Financial Services Industry Year in Review: Regulatory Enforcement and Litigation

Just like the rest of us, the financial services industry wasn’t immune from the numerous and unprecedented pandemic-related challenges over the past year. Through our annual Financial Markets Litigation and Enforcement Symposium Series, we were able to take a deeper look at the state of futures, trading, and securities regulatory and enforcement trends.

Along with our guest speakers, we examined the latest in gamification, the role of next-gen traders, the impact of dramatic growth of assets under management, and the regulation of virtual currencies and digital assets. We were also briefed on the significant diversity and inclusion efforts by financial institutions.

In this review, we share our key takeaways, trends to watch, and predictions for the months ahead.

Market Trading: Why Regulator Activity Is Expected to Accelerate

Gamification tactics and investment advice from social media influencers and chat rooms are disruptive technologies and behaviors capturing the attention of regulators in 2021 and forcing them to take a closer look — and react. For the Financial Industry Regulatory Authority (FINRA) and the Securities and Exchange Commission (SEC), the question becomes how far this new generation of investors should be allowed to take advantage of these new tools, apps, and free trades, and what guardrails need to be in place to protect investors and ensure market integrity? The consensus is that we can expect regulatory guidance to accelerate in 2022.

In discussing developments in best execution and payment for order flow, disruptive technology, a new generation of traders, we highlight five topics to consider.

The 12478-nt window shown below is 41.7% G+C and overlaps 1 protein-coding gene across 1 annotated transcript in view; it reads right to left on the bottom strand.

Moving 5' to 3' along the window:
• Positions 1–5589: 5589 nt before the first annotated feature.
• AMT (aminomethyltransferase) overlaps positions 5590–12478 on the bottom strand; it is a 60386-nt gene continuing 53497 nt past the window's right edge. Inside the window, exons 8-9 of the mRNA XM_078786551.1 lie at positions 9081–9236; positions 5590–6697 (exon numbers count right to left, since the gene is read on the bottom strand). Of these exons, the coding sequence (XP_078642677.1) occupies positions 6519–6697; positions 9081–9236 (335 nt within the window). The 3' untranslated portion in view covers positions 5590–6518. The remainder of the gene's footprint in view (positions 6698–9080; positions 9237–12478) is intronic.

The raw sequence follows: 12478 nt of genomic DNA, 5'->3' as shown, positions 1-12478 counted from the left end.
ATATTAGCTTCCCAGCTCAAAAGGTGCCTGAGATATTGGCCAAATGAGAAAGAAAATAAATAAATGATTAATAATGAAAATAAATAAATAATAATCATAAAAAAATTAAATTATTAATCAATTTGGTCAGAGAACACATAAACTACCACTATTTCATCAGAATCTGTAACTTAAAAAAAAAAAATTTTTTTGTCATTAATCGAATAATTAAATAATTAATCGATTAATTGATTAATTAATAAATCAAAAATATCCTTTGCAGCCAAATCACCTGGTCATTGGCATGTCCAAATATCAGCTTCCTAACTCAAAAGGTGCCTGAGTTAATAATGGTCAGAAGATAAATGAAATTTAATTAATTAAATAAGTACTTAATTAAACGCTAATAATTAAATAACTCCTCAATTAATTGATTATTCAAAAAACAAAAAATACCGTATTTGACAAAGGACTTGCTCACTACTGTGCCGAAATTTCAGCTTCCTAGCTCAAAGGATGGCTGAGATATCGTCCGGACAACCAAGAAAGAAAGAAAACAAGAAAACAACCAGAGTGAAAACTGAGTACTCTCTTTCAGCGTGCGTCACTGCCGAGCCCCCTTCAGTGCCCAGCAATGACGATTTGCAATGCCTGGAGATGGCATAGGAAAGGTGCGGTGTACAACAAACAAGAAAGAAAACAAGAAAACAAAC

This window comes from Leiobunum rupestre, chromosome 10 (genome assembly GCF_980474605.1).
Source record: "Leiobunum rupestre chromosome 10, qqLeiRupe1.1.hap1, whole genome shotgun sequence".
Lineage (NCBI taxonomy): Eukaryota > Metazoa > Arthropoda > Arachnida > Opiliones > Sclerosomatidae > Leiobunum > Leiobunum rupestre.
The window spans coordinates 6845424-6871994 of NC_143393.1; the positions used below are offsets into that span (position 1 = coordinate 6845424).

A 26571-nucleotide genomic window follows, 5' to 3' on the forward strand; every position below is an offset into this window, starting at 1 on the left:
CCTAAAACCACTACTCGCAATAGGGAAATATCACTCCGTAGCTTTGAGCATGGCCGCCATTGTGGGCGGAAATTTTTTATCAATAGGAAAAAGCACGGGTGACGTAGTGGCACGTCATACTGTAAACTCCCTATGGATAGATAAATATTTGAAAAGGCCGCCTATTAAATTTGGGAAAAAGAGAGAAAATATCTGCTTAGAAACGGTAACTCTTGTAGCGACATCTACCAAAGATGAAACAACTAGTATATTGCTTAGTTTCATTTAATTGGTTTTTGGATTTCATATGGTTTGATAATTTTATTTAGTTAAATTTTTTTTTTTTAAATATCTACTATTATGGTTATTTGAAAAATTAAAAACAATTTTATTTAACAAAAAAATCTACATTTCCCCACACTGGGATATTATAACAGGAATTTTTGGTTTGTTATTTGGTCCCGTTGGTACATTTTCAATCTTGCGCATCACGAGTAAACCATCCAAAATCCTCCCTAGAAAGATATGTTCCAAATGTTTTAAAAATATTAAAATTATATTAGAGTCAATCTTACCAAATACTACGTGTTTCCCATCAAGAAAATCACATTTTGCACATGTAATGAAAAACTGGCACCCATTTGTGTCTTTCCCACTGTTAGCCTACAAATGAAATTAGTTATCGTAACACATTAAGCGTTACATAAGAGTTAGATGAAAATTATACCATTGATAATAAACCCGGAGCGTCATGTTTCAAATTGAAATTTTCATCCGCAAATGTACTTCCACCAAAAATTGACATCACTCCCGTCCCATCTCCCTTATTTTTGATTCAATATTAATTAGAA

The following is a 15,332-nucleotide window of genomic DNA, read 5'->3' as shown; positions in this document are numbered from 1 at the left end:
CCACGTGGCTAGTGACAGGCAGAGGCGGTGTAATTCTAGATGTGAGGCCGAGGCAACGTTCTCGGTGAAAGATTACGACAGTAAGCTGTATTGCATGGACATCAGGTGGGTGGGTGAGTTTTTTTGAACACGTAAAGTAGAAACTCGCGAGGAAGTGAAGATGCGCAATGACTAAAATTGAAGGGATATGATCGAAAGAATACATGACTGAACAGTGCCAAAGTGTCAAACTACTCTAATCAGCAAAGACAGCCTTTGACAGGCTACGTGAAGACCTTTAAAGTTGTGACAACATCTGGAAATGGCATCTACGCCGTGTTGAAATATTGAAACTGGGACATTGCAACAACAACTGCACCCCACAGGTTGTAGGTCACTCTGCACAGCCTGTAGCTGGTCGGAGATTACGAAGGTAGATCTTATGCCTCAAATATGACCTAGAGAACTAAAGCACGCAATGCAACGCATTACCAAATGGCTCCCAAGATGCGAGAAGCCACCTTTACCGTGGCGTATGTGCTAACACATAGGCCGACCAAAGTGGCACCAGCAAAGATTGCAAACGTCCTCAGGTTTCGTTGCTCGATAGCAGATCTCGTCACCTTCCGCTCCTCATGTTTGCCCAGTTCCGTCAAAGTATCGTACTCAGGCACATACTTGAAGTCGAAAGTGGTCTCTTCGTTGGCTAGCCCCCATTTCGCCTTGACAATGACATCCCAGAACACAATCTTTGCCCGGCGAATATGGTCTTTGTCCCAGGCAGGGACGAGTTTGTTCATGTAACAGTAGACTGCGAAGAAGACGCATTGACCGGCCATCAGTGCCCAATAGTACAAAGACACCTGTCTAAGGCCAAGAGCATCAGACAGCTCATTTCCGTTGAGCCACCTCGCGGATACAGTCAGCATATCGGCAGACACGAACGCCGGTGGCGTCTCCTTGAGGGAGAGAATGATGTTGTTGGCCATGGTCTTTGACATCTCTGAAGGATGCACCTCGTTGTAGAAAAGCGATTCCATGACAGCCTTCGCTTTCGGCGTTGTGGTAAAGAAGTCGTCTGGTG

A New Generation of Investors Are Making Their Mark

In 2020, one clearing firm reported opening six million new accounts, a 137 percent increase over 2019. One million of those new accounts were from Generation Z with an average age of 19 years old. With so many more people interested in market trading, and a significant number of whom are taking guidance from social media, it should be no surprise that 2021 delivered some unexpected developments. Among them was the GameStop trading frenzy fueled by social media platforms and socioeconomic undertones.

On the Reddit internet chat board “WallStreetBets,” retail investors reveled in the knowledge that GameStop, a dying breed of brick and mortar video game stores, was shorted heavily in 2020 and vulnerable to a short squeeze. Wanting to “stick it to” hedge funds, Wall Street, and the “1%,” these new investors encouraged each other to buy the stock and push it up further. The activity caused a massive price surge — up 928 percent — during the first few weeks of 2021 and effectively forced short sellers, including large hedge funds, to remove their short positions and buy shares. In turn, the run-up led to unprecedented market volatility and resulted in some significant losses for large investors.

In the wake of the GameStop run-up, clearing houses and brokerage firms began pointing fingers at one another. But an October report issued by the SEC after congressional hearings on the matter concluded that the price surge was in fact caused by a large group of individual retail investors taking cues from social media. Although the report did not make specific policy recommendations, regulators are expected to eventually respond.

‘Fin-fluencers’ Are Getting Mixed Reviews

Following in that same vein, 2021 saw a significant uptick in the number of social media influencers entering the financial space. In general, social media influencers have established credibility in a specific industry, have access to a huge audience, and can persuade others to act based on their recommendations. Though influencers have been around for some time, financial influencers are fairly new.

“Fin-fluencer” social media activity runs the gamut from pitching stocks on the rise and how to get-rich-quick schemes to sharing educational material or personal stories. On the up-side,…

Market Trading: Why Regulator Activity Is Expected to Accelerate


Donovan Larsen

Donovan is a columnist and associate editor at the Dark News. He has written on everything from the politics to diversity issues in the workplace.

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